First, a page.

- Calm and reassure the person. The sight of blood can be very frightening.
- If the wound affects just the top layers of skin (superficial), wash it with soap and warm water and pat dry. Bleeding from superficial wounds or scrapes (abrasions) is often described as oozing, because it is slow.
- Lay the person down. This reduces the chances of fainting by increasing blood flow to the brain. When possible, raise up the part of the body that is bleeding.
- Remove any loose debris or dirt that you can see from a wound.
- DO NOT remove an object such as a knife, stick, or arrow that is stuck in the body. Doing so may cause more damage and bleeding. Place pads and bandages around the object and tape the object in place.
- Put pressure directly on an external wound with a sterile bandage, clean cloth, or even a piece of clothing. If nothing else is available, use your hand. Direct pressure is best for external bleeding, except for an eye injury.
- Maintain pressure until the bleeding stops. When it has stopped, tightly wrap the wound dressing with adhesive tape or a piece of clean clothing. Do not peek to see if the bleeding has stopped.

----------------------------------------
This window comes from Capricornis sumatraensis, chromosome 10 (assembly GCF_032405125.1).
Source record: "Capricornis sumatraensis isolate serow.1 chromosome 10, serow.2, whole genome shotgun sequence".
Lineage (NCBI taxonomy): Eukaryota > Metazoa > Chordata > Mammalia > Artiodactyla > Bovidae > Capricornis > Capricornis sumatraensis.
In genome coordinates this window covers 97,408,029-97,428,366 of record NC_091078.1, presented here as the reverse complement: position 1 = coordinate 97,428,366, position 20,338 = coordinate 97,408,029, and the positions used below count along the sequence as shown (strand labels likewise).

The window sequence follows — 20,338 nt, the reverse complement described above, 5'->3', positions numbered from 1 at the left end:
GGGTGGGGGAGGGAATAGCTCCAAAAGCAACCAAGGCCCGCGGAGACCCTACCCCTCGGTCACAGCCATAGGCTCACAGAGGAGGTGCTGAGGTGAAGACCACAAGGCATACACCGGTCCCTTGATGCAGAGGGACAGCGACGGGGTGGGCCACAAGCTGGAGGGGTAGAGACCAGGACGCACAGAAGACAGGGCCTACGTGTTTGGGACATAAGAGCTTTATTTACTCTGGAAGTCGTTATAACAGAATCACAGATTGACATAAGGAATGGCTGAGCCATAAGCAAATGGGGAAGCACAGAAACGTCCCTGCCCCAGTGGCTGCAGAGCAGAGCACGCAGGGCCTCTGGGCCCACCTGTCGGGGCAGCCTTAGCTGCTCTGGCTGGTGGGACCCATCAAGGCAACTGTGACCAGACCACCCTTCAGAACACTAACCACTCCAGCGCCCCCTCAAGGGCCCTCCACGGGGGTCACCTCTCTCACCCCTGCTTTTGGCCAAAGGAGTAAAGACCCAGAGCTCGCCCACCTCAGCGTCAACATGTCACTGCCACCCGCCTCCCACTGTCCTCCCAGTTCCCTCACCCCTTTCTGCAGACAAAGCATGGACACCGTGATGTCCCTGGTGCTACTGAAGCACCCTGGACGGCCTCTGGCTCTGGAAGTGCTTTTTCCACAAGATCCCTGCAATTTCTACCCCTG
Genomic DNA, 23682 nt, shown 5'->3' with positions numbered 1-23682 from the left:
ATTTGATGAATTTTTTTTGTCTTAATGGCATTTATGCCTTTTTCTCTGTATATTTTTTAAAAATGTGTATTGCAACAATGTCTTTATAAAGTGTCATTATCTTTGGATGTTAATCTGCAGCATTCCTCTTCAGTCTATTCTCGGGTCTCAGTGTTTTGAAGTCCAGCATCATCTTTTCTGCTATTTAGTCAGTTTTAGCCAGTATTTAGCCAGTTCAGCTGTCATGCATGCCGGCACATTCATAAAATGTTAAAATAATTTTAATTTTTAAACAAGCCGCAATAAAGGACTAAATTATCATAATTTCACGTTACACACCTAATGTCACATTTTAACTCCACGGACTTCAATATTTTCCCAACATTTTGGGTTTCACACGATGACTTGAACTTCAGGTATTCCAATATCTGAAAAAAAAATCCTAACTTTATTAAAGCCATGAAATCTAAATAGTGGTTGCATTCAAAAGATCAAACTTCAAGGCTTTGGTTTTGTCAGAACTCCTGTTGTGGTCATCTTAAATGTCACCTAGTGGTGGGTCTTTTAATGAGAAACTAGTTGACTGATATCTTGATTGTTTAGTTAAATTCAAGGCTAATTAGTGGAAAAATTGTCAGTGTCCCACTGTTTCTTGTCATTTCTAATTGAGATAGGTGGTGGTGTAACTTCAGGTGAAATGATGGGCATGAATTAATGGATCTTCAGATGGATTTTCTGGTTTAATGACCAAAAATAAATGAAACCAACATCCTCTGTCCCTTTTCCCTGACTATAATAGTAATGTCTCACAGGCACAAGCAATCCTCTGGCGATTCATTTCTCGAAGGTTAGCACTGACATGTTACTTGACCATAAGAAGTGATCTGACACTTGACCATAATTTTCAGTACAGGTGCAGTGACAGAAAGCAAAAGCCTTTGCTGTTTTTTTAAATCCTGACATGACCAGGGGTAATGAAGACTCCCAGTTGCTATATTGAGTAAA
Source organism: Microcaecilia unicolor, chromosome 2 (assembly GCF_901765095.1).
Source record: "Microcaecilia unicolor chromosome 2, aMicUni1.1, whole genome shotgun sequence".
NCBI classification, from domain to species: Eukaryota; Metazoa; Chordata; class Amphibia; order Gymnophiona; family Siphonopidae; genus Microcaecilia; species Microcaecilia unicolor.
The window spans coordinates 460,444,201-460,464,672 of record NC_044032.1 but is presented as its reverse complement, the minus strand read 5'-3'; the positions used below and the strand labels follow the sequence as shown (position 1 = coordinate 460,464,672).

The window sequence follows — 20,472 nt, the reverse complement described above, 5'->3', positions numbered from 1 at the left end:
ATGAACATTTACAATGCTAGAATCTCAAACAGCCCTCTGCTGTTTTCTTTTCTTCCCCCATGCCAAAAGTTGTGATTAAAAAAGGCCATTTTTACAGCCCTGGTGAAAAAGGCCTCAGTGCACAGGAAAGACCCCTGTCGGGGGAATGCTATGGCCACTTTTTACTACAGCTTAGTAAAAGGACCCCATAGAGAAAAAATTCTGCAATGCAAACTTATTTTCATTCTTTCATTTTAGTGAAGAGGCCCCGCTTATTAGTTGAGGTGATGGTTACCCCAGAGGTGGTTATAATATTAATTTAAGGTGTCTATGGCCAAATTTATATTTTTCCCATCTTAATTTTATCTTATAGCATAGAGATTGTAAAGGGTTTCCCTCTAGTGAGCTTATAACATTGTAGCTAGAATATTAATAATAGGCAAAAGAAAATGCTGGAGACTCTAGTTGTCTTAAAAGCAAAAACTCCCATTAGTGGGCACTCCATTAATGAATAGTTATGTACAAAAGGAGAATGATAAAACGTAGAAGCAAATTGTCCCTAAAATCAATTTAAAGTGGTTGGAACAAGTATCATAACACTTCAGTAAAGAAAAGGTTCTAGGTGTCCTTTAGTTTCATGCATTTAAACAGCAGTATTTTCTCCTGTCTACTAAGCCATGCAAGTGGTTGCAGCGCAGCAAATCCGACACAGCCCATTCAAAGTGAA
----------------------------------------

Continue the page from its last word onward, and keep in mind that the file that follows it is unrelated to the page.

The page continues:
- If bleeding continues and seeps through the material being held on the wound, do not remove it. Simply place another cloth over the first one. Be sure to seek medical attention right away.
- If the bleeding is severe, get medical help right away and take steps to prevent shock. Keep the injured body part completely still. Lay the person flat, raise the feet about 12 inches or 30 centimeters (cm), and cover the person with a coat or blanket. If possible, DO NOT move the person if there has been a head, neck, back, or leg injury, as doing so may make the injury worse. Get medical help as soon as possible.